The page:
Former strip engineer raises $4M for Beam, a fintech startup to help contractors get paid faster.

Beam, a five-month-old startup that aims to help general contractors pay more easily and pay themselves, has raised $4 million in a seed funding round led by Accel.

Both the startup’s founder and lead investor previously worked at payments giant Stripe for years. Before starting Radiation In October 2022 Adam Eagle He spent five and a half years as a software engineer at a fintech company core APIs and infrastructure for Stripe billing, invoicing, commerce and payments. Amy SaperInvestor leader in the round It helped Build and grow Stripe’s product marketing team before joining Accel as a partner in 2019.

Saper worked with Eagle as his product marketing counterpart while building Stripe’s billing and invoicing product, seeing its technical potential firsthand. So when the company started to raise funds, Asel stepped up to lead the increase that was closed earlier this year.

To (literally) build builders

A common observation in the construction industry is that most contractors are required to complete projects before they are paid, often out of pocket for materials and labor. For small businesses, not having enough cash coming in can be stressful, and the process of keeping track of who owes what with spreadsheets and sometimes paper checks can be time-consuming and tedious.

San Francisco-based Beam is focused on giving small and mid-sized general residential contractors a way to “manage” time—and ultimately money—payments, invoices, and receipts in one place. It also facilitates ACH payments directly to the app. It takes contractors “minutes” to board the Beam and once they arrive It can begin sending payments immediately, Eagle said.

Moving from payment to construction technology may seem like a big change, but it was inevitable for Eagle. Before he started coding, Eagle said he had always been “extremely interested” in architecture and housing.

After years of seeing headlines about the housing crisis and our aging infrastructure, I decided that I wanted to work in building homes, infrastructure, and the physical world. “Many of them are driven solely by the desire to improve the quality of life and the quality of our city.”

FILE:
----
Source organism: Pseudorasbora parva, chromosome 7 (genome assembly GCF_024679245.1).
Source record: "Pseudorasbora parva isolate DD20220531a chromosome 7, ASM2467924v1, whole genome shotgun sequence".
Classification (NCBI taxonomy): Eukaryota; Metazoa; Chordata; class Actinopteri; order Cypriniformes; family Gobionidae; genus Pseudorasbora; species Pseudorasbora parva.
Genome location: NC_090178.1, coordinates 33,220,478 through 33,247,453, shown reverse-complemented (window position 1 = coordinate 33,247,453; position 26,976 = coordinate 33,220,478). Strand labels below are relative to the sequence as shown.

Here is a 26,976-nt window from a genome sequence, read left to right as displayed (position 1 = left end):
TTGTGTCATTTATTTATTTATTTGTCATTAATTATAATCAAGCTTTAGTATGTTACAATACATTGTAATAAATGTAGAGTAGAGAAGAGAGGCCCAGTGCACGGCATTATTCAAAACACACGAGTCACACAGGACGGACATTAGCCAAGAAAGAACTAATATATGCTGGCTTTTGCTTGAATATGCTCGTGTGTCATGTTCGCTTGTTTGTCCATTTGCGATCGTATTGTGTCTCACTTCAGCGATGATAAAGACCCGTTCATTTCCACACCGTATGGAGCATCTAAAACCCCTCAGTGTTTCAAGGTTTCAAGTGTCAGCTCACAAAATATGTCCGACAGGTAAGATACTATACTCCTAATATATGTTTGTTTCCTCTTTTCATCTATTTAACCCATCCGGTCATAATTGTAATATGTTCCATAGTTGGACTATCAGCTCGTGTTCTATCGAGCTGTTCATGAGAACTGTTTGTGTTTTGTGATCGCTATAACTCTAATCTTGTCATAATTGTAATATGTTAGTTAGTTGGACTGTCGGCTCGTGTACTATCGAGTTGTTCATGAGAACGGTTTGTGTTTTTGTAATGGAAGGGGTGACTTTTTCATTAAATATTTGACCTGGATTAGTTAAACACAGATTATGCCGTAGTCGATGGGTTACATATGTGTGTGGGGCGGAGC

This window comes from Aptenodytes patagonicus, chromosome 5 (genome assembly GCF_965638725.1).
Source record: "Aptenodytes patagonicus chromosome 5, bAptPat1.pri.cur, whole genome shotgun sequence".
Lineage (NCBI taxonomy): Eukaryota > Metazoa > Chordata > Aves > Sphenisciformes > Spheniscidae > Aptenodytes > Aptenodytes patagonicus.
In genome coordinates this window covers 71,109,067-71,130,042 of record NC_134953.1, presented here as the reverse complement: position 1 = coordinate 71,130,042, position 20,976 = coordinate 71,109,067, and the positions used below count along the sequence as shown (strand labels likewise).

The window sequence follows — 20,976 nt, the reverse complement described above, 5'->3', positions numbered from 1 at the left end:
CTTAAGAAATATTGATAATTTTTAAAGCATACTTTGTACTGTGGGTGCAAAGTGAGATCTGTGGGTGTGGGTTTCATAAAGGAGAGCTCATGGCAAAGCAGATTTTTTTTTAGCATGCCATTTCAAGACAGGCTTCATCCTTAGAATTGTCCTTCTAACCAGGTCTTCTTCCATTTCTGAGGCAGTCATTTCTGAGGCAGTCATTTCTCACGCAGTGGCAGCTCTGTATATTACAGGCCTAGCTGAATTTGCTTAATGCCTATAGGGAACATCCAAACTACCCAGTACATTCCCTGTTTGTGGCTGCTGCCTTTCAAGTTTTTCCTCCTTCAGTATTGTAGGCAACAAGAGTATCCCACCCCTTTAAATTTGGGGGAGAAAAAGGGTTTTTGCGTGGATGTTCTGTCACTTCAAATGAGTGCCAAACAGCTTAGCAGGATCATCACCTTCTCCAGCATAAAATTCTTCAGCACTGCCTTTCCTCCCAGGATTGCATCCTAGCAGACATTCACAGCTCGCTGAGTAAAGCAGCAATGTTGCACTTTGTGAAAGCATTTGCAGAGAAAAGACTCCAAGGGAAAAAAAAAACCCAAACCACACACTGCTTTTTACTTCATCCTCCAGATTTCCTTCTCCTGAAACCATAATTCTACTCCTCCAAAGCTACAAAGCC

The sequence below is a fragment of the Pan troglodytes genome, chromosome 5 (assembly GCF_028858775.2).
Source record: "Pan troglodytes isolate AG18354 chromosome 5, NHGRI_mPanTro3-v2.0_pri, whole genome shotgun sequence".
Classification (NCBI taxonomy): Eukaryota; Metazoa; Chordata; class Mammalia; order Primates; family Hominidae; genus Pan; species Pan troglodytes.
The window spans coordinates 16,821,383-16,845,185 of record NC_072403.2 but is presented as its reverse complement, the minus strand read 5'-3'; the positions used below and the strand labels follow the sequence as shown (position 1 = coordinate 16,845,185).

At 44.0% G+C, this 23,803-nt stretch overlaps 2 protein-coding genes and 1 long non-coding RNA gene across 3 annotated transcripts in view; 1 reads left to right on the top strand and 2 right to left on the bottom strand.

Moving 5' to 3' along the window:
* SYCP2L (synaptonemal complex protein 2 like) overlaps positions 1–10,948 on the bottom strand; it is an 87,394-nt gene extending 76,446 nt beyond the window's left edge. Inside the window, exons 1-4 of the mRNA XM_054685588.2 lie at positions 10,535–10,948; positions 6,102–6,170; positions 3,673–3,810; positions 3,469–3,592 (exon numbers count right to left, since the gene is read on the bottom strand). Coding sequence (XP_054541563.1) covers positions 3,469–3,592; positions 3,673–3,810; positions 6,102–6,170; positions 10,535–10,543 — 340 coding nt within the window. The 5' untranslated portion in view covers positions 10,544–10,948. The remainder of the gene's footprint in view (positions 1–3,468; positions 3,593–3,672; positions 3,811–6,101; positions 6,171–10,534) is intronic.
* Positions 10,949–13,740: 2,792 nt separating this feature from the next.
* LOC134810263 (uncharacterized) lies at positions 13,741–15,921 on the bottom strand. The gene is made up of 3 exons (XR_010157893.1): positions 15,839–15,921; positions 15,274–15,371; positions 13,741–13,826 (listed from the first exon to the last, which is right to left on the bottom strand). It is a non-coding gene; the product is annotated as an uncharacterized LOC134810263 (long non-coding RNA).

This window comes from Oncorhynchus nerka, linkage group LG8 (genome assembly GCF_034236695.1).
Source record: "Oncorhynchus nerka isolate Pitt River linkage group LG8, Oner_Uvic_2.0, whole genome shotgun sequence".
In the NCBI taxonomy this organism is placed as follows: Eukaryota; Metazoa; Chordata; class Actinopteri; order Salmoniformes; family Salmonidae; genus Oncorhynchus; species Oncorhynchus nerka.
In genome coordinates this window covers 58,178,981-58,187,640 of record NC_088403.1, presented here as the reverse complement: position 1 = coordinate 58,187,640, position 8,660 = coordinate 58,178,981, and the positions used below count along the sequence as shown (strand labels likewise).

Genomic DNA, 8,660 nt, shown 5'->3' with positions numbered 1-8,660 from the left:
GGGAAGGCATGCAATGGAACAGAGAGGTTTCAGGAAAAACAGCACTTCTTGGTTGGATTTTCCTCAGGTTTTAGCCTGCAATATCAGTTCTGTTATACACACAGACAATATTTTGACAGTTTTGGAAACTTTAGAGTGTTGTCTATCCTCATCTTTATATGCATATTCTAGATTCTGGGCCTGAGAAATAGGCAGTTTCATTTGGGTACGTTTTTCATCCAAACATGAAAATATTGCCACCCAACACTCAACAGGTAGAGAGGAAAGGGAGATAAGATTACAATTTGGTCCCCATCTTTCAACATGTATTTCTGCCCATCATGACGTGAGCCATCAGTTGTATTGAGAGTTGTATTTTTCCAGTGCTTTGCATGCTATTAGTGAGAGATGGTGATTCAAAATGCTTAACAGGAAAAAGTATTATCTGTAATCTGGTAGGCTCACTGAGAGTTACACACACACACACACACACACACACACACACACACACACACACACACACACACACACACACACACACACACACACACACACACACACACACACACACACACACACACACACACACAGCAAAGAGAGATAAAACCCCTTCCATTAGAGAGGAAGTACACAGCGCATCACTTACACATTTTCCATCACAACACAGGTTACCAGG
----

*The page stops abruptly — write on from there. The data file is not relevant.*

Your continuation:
Examining the scene, Eagle concluded that construction businesses have “really tough” financial jobs. He also found that many such businesses are SMEs, or small, family-run firms with few employees and few resources. As a result, owners either have to spend more time manually processing invoices and payments or spend the money. To hire a bookkeeper or office manager.

“When you start thinking about the financial situation of these construction businesses, you realize that they are in very difficult situations – often they are waiting to get paid from the client or they have to pay a lot of money to subcontractors,” Eagle said. Or if you’re a subcontractor, you have to pay a lot of money for materials and you have to pay your wages in advance and then you don’t get paid for 30 or 60 or 90 days after you do the labor.

To help keep costs down for contractors, Beam says it charges businesses lower fees than PayPal or Zelle, and also capitalizes on transaction volume.

“That’s one reason many construction businesses still use paper checks,” Eagle said. Because with every payment, the payment networks are losing anywhere from $15 to hundreds of dollars in high fees.

Realizing that a good percentage of his customers are native Spanish speakers, Beam built the first version of the product. To include a Spanish environment for non-native speakers.

Image Credits: Beam/Beam’s five-person team

Glitter Another example of fintech focused on the construction industry. Eagle Beam believes that what sets Brick apart is its focus on building tools for large enterprises to automate their billing processes.

Longer term, Beam aims to simplify payments for enterprise businesses as well.

Sousa Ventures and Wishoff Ventures participated in the seed funding in addition to a group of angel investors that included founders and executives of several large and mid-sized fintech and construction businesses.

They contributed to the lack of housing for this population, a problem that Ace’s Saper like Beam was trying to address.

“IIt’s hard to build,” she wrote in a blog post. “As deep investors in fintech-related companies (including Unite, Braintree, and Venmo), we’ve seen innovations in payments and receipts impact many other industries. But the construction related invoice is yet to be renewed.

Beam, Saper added, solves this problem with an “easy-to-use billing and compliance platform” that brings together “different parties to seamlessly and quickly authorize payments across the Beam network.”

“Longer term, Beam will add more financial services to the platform,” she said.

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